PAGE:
Children of civil rights leaders blast Georgia voting law

Bernice King, Al Vivian and John-MIles Lewis said corporations have not met "their racial equity commitments."

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civil rights FILE - In this Jan. 9, 2020 file photo, Bernice King, daughter of slain civil rights leader Rev. Martin Luther King Jr., speaks about a series of events to be held in and around The King Center in Atlanta. The annual celebration of the Martin Luther King Jr. holiday in his hometown in Atlanta is calling for renewed dedication to nonviolence following a turbulent year. The slain civil rights leader's daughter said in an online church service Monday, Jan. 18, 2021, that physical violence and hateful speech are “out of control” in the aftermath of a divisive election followed by a deadly siege on the U.S. Capitol in Washington by supporters of President Donald Trump.(AP Photo/ Ron Harris, File)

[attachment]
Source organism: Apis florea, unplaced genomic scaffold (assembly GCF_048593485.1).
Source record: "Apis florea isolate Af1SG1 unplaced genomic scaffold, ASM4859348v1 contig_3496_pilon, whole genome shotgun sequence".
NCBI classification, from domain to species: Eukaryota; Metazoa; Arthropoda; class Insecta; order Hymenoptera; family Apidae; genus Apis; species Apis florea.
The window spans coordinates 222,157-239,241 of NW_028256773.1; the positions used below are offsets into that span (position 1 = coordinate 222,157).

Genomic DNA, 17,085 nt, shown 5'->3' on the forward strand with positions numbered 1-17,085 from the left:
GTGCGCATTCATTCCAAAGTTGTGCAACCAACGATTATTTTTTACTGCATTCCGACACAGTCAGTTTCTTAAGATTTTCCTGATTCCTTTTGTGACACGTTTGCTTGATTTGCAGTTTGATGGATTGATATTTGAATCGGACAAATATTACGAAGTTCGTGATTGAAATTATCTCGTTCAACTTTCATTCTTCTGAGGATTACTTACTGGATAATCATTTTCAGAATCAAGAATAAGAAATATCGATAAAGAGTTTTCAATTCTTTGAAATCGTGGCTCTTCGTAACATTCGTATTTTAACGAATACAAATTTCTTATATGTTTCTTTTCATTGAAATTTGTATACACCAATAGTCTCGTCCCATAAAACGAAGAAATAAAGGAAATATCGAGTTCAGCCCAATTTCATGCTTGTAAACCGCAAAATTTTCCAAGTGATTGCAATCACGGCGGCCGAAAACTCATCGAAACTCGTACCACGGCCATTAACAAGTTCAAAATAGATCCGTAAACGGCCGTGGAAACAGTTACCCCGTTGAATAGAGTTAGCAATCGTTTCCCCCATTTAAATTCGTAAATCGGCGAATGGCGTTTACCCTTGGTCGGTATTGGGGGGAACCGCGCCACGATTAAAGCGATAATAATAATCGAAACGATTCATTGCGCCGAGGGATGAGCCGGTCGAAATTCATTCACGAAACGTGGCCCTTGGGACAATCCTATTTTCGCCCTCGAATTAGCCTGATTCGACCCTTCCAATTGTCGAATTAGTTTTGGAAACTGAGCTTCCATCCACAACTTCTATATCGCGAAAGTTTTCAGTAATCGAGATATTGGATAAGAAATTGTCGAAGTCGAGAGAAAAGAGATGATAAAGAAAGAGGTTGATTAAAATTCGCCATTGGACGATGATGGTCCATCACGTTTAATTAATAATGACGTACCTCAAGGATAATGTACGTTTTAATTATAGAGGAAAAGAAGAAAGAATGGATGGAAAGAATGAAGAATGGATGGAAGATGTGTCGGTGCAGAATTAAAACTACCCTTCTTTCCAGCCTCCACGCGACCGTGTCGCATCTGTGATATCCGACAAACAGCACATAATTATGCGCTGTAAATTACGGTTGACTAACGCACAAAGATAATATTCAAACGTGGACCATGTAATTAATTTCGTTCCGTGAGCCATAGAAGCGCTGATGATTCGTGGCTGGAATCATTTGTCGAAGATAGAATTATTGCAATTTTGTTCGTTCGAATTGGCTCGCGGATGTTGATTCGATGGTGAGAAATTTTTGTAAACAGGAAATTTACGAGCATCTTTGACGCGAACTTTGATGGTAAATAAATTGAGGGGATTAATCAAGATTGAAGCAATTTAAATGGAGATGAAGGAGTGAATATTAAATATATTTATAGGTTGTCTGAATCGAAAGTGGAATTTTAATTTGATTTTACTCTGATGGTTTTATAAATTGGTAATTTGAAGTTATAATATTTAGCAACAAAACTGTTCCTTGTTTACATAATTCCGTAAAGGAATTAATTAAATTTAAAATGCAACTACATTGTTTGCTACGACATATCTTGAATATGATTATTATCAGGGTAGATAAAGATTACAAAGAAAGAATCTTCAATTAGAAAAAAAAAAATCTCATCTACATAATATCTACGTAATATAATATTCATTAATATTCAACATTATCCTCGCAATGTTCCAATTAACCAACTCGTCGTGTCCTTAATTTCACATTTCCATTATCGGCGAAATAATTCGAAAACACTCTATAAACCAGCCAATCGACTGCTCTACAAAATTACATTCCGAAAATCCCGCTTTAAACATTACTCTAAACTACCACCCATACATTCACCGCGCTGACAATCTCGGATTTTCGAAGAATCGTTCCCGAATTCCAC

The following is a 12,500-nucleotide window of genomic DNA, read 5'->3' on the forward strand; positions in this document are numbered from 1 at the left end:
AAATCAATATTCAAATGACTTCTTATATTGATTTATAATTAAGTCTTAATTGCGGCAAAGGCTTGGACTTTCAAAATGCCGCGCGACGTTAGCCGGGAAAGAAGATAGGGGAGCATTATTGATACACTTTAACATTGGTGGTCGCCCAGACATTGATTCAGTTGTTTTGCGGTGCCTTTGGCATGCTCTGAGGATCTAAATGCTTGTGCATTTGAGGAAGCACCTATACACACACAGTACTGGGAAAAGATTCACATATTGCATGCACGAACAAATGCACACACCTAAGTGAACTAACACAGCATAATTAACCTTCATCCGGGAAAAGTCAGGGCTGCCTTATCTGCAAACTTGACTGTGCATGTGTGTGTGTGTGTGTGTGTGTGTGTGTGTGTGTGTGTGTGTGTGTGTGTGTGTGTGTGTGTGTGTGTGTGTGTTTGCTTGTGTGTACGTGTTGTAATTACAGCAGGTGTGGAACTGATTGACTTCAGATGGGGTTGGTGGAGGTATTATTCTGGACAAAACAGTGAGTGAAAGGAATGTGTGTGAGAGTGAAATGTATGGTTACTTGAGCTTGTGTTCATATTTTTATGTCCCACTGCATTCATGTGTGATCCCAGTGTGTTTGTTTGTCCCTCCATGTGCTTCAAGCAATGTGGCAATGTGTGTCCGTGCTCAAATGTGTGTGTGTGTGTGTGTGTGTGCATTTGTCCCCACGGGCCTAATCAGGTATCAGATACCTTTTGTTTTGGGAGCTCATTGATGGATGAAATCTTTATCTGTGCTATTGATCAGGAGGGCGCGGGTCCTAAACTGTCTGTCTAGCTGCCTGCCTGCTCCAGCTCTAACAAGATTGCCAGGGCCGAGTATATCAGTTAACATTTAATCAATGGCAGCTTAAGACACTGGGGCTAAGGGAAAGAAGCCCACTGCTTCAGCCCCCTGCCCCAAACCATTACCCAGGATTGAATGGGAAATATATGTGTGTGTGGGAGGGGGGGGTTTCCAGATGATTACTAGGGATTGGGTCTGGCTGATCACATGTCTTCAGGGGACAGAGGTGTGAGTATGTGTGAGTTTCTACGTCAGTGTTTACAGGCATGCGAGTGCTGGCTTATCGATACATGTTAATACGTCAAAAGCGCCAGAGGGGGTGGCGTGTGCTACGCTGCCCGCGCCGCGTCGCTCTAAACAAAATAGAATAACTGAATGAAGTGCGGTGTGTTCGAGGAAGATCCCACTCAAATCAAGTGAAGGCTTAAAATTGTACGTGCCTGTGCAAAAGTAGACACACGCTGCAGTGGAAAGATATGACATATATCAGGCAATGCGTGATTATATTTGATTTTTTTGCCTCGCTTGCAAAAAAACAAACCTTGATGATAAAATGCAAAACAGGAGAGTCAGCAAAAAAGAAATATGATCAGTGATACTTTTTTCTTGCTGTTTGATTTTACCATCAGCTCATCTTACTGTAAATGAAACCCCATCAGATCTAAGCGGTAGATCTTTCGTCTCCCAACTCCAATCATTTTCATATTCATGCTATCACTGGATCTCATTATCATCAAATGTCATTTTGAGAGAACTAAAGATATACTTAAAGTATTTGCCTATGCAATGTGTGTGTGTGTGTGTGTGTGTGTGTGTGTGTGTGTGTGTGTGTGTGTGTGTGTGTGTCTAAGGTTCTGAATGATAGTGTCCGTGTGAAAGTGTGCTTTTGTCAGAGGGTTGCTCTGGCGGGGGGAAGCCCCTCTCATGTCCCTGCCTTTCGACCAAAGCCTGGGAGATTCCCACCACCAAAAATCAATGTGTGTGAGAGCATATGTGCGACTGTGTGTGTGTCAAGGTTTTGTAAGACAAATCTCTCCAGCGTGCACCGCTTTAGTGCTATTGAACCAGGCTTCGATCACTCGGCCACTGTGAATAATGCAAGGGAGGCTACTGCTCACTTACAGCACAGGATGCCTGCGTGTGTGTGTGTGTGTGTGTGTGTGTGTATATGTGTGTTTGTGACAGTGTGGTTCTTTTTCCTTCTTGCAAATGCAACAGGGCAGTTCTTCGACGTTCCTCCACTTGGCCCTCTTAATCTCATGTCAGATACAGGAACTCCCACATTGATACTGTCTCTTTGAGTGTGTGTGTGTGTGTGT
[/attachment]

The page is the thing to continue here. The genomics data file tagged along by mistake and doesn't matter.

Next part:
The children of civil rights movement leaders condemned lawmakers and corporate leaders to support the new restrictive voting law in Georgia.

In a letter, Bernice A. King, the daughter of the Rev. Martin Luther King Jr.; Al Vivian, the son of the Rev. Cordy Tindell “C.T.” Vivian; and John-Miles Lewis, the son of U.S. Rep. John Lewis, said that corporations have not met “their racial equity commitments,” according to CNN.

“Rather than sowing seeds to provide democracy the greatest chance to grow today and prevail tomorrow, legislators are attempting to transport us back to the shameful period of American history when mass voter suppression for communities of color was the law of the land,” they wrote.

RELATED: Georgia GOP-led Senate considers rolling back no-excuse absentee voting

Republican Gov. Brian Kemp last week signed the bill into law, which introduces tougher voter I.D. requirements for absentee ballots, limit ballot drop boxes, allows state officials to take over local election boards and makes it a crime to handout good and water to voters in line.

“The new voter suppression laws are a perversion of truth. Our democracy will be destroyed if we use blunt instruments to appease falsehoods,” King, Vivian and Lewis wrote.